I have revealed the chassis number and original log book - 822218 - engine number AR00601*03296 so they appear to be original.
I made a typo in the post above.

The original colour was grey shown in the log book. I will be sending to the Historic link for certification.
So, series 1 converted to RHD?
The door handle is as Ruedi requested.
The block casting number shows wear or poor casting.

The engine number in the photo is from my spare - AR00608*00013 - and I haven't a clue where it came from.
Thanks for postig the pictures. They answer several questions: Yes, this seems to be a Series 1 LHD Sprint converted to RHD, with an original LHD engine, and a spare RHD engine that came from a later RHD Sprint/Spider. On both, LHD and RHD cars, Sprint/Spider engines were the same type and number range, therefore there is no information what the original car of the RHD engine might have been.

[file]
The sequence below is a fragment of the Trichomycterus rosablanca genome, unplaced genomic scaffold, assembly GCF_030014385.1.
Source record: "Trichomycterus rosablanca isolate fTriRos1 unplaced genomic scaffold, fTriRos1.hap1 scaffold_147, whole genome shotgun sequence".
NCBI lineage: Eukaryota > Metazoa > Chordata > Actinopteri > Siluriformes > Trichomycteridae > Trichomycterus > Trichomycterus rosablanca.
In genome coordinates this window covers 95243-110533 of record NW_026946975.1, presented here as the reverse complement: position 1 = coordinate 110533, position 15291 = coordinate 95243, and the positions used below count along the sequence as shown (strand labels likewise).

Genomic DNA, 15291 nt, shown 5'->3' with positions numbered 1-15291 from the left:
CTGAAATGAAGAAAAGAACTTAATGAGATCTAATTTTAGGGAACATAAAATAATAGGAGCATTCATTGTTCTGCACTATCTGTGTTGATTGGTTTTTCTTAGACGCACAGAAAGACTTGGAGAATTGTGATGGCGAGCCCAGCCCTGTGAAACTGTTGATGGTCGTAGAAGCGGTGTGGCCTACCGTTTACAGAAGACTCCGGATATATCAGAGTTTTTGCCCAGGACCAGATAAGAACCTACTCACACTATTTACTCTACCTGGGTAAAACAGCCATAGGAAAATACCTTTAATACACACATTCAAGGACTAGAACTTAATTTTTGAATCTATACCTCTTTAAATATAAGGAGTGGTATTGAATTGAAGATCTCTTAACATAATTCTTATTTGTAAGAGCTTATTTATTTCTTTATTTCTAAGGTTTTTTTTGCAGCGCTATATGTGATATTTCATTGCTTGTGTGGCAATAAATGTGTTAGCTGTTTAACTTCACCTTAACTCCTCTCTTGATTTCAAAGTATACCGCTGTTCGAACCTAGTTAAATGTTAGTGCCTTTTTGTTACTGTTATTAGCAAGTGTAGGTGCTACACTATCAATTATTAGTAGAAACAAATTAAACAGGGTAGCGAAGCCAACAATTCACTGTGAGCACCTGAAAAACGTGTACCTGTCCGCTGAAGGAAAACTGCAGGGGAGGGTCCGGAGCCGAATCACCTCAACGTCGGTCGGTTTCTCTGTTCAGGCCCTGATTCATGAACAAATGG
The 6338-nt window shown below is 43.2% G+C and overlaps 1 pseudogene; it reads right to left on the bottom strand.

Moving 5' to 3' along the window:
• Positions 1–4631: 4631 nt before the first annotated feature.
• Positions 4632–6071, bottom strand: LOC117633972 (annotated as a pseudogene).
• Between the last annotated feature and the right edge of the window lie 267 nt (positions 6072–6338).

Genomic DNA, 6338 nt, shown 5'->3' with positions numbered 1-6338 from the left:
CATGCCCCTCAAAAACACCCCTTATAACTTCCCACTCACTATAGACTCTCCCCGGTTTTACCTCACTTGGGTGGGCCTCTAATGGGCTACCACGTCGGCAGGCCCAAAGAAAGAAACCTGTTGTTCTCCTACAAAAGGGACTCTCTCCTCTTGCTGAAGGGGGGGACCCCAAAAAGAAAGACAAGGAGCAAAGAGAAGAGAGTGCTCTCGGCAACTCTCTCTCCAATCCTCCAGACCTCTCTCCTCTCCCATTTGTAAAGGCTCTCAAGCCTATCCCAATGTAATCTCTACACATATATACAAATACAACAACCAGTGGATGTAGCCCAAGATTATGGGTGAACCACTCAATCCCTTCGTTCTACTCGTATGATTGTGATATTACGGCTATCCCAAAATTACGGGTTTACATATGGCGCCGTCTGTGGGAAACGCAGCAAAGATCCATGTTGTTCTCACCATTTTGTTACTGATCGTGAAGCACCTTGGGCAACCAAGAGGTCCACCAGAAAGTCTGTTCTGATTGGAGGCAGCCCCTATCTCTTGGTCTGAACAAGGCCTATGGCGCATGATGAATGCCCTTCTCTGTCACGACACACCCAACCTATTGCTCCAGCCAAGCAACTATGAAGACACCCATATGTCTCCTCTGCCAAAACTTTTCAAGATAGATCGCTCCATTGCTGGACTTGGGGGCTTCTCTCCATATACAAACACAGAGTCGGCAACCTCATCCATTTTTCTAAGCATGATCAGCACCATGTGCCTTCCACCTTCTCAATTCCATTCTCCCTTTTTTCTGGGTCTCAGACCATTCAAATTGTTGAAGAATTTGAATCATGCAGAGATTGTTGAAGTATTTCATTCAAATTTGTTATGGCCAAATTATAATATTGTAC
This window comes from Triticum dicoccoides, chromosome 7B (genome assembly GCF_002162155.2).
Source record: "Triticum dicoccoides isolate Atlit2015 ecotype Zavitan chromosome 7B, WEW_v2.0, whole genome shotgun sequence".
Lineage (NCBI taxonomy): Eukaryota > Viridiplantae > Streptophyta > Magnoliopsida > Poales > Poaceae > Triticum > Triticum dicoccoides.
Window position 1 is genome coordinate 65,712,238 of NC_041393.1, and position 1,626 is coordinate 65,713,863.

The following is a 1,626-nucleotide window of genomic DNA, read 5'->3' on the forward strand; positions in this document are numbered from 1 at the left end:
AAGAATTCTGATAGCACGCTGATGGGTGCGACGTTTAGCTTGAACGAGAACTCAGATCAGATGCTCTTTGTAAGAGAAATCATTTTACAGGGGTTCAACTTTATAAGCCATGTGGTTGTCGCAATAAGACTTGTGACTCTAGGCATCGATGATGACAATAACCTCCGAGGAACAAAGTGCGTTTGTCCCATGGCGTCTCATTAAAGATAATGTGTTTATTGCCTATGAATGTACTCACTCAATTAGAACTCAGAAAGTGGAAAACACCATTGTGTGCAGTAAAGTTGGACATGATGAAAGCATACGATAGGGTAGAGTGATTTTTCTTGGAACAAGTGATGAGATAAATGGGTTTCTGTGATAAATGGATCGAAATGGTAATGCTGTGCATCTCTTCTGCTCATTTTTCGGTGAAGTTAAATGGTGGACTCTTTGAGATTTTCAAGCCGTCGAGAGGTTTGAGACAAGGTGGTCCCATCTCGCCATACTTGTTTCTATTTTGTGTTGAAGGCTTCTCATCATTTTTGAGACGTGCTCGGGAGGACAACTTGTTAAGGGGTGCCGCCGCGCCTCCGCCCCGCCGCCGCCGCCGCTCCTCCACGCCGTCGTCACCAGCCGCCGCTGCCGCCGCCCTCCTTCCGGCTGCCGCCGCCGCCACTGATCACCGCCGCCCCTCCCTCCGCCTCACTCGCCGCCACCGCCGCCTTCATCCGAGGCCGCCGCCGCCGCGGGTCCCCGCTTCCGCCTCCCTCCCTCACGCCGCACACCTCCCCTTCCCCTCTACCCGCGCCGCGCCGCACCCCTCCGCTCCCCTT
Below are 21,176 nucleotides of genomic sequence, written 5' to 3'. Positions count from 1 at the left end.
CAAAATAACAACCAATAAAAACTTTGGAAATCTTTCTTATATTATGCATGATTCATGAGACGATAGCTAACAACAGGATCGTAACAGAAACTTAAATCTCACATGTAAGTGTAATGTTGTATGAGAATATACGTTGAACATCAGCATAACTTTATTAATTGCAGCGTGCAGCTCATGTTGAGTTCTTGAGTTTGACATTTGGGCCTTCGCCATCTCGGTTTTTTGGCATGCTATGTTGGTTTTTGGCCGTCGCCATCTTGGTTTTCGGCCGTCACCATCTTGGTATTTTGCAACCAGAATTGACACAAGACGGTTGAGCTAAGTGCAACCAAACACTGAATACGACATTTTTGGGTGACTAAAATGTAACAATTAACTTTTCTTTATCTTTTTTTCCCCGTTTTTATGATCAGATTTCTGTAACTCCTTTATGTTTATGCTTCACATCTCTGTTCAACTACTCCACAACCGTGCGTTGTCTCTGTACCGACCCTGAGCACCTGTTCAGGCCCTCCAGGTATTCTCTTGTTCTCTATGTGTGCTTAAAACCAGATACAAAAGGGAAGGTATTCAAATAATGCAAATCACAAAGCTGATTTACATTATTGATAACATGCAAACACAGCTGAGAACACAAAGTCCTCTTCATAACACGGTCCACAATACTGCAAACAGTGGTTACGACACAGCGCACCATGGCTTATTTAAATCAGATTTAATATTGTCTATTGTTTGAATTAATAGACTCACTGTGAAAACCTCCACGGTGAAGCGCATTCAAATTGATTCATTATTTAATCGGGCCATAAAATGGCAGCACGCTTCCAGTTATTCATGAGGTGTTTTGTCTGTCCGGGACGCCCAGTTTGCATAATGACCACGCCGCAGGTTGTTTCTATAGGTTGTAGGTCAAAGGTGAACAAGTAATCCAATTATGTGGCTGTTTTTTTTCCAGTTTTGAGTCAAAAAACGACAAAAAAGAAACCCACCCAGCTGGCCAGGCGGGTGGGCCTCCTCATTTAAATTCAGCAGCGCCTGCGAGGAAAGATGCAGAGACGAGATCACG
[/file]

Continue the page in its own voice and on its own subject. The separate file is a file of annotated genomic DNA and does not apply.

The casting number on the block (and/or its quality) is insignificant. I believe it was only used for tracking the moulds in the casting process.

As Ric alluded to, neither bodies or engines were build in chassis number or engine number sequence (I'm not sure about whether or not the Bertone numbers body numbers may be in sequence, though). It is conceivable that statistical analysis of a sufficient number of chassis, engine and body numbers could reveal a pattern of production batches and/or batch sizes (say increments of 100 or 250 appearing as clusters), but probably too much time has passed to have a sufficient number of original cars available for studying such academic aspects of how these cars were built. It's nice to have Ric's numbers for comparison.

The papers indicate Visone as body color (see this post for an example). Looking at the pictures posted above, this would also answer the question as to whether or not the engine compartment of this car was body color or chassis black: The paint in the engine compartment seems to be original and appears to me as chassis black.